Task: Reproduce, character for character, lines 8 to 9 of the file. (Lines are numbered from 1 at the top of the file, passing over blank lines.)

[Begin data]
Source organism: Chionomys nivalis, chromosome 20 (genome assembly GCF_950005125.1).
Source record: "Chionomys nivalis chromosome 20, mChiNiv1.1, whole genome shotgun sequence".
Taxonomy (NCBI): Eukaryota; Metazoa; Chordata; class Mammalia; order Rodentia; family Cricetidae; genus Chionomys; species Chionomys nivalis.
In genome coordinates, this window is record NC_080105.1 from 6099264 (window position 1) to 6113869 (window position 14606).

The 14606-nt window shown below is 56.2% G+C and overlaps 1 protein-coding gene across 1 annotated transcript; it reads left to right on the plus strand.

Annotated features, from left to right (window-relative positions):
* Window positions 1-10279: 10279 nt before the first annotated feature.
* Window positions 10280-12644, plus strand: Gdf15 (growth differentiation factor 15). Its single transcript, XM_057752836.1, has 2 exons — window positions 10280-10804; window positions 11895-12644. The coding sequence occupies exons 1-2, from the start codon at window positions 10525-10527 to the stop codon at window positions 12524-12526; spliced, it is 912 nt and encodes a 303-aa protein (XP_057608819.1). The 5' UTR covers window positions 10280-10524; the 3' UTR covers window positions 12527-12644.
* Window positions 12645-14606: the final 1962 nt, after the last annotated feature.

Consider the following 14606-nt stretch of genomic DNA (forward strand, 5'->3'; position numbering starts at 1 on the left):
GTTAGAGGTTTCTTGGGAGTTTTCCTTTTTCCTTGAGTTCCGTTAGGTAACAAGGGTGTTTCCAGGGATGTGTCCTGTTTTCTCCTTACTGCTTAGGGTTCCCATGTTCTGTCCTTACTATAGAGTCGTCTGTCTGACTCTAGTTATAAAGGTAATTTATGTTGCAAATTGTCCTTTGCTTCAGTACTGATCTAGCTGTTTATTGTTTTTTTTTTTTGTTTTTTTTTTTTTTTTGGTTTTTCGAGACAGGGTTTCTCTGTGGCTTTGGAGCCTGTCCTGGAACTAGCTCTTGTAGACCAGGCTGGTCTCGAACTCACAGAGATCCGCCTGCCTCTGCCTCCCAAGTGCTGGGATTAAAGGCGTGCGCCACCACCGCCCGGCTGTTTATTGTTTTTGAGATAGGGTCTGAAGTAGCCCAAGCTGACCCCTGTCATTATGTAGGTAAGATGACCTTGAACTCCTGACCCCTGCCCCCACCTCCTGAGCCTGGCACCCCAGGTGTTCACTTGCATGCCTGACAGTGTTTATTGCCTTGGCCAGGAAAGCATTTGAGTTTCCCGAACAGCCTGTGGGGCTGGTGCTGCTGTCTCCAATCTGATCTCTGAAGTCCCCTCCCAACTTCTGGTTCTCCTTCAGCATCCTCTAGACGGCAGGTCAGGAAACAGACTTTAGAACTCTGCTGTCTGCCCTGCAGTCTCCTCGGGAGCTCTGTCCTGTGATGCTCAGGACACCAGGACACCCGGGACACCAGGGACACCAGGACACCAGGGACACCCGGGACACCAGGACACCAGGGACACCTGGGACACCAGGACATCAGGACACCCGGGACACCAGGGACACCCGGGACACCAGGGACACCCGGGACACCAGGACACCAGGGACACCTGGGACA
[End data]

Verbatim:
* Window positions 10280-12644, plus strand: Gdf15 (growth differentiation factor 15). Its single transcript, XM_057752836.1, has 2 exons — window positions 10280-10804; window positions 11895-12644. The coding sequence occupies exons 1-2, from the start codon at window positions 10525-10527 to the stop codon at window positions 12524-12526; spliced, it is 912 nt and encodes a 303-aa protein (XP_057608819.1). The 5' UTR covers window positions 10280-10524; the 3' UTR covers window positions 12527-12644.
* Window positions 12645-14606: the final 1962 nt, after the last annotated feature.